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Some Googley Advice for Education

Among other things, our political and education leaders are constantly telling us that schools must prepare students with the skills they’ll need for 21st century jobs.

Well, you have to admit that Google is certainly one good example of a very successful business here in the 21st century.

So, what skills do they want to see in their potential employees?

At the highest level, we are looking for non-routine problem-solving skills. We expect applicants to be able to solve routine problems as a matter of course. After all, that’s what most education is concerned with. But the non-routine problems offer the opportunity to create competitive advantage, and solving those problems requires creative thought and tenacity.

How do we find these non-routine savants? There are many factors, of course, but we primarily look for …

… analytical reasoning.

… communication skills.

… a willingness to experiment.

… team players.

… passion and leadership.

Obviously, not every one of our graduates is going to work for Google. But that list of factors would pretty much prepare students to work almost anywhere.

Assuming, of course, that we actually fostered those skills while they are in our schools, which, for the most part, we don’t.

Look around most American classrooms and you’ll see very little experimentation or work on non-routine problem-solving.

And, especially when test prep kicks into high gear in the spring, almost no passion or team work.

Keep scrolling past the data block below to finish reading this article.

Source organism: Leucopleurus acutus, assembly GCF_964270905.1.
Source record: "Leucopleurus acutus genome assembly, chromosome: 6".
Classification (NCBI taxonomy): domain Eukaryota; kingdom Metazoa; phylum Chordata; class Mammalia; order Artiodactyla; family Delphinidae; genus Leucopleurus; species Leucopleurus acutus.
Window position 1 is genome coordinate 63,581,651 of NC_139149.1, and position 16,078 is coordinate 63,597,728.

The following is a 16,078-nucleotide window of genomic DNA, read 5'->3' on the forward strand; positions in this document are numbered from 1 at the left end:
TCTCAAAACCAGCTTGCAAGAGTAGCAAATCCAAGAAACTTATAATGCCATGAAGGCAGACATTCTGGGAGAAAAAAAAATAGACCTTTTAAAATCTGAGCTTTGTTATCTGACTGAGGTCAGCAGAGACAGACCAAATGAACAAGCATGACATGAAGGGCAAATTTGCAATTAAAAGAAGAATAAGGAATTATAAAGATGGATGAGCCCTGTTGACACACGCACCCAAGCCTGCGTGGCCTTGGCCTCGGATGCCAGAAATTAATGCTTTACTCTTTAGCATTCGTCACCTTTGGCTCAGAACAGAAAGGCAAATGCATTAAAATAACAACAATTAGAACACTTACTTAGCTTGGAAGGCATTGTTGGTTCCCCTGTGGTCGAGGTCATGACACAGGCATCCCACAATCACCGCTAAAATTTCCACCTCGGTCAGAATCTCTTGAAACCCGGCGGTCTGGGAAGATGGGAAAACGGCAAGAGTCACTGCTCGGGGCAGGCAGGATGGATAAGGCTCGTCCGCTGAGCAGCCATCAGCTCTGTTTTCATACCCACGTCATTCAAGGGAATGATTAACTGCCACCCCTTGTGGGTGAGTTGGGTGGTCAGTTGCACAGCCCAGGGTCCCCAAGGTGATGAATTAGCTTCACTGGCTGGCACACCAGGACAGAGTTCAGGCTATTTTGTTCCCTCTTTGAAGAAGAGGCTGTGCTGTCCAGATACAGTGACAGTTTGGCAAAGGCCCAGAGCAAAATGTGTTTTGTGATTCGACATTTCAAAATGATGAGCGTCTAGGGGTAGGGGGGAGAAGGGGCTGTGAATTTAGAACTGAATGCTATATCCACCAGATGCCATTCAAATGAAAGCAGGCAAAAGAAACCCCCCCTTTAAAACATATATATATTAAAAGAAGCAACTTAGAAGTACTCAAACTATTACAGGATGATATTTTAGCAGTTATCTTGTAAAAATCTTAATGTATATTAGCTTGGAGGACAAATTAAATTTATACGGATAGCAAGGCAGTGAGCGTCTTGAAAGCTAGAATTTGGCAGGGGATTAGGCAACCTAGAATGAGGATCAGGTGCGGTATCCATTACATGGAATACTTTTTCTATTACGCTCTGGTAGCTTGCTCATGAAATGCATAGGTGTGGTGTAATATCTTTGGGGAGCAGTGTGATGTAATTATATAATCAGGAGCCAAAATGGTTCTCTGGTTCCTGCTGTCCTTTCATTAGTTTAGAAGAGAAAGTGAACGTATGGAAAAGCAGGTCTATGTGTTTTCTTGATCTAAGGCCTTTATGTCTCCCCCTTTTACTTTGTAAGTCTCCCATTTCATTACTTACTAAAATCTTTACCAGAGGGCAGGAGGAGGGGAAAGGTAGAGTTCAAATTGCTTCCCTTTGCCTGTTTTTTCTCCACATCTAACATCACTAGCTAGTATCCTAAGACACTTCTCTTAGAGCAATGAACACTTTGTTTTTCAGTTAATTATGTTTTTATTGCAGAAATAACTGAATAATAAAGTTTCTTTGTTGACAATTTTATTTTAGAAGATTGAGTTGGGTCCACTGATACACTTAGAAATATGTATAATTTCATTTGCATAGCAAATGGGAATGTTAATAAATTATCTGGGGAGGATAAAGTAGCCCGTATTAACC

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2 Comments

  1. How often do we see these traits in our educators, too?

    Not that they don’t possess the qualities for realization, but experimentation doesn’t sound like a recipe for raising test scores; why be a team player when it’s your butt on the line when the scores come back, and where’s the passion or leadership when nothing can be done due to budgets, rules, or a call for change?

    Yeah, our system is broken.

    But, Google is getting employees. As are many other fine places of employ. Despite the pessimism of my opener here, how do some of these public-school-bred kids “make it” despite some of the odds?

  2. Blackboard does all that and more!
    Analytical Reasoning, “How Do I Answer The Teacher In The Way They Want Me To?”
    Communication Skills, “How Do I Communicate With One Person (Teacher) In The Exact Way They Want Me To?”
    A Willingness To Experiment, “How Do I Experiment In The Exact Way The Teacher Wants Me To (And Find Out Exactly What The Teacher Wants Me To “Discover”)?
    Team Players, “How Can I Prove I’m Better Than Everyone Else? (Blackboard Assessments tell me so.)”
    And Passion and Leadership, “What’s more Passionate Than Submitting? How Can Students Not Love All the “SUBMIT” Buttons on Every Page Of BlackBoard?”
    YOU MUST SUBMIT to the logic of using a technology model from the 1900s to teach 21st Century skills. Besides the technology is 100 years newer than many pedagogical practices being used in schools. And don’t get me started on the bastardization of the term PLC! I have to stop now …

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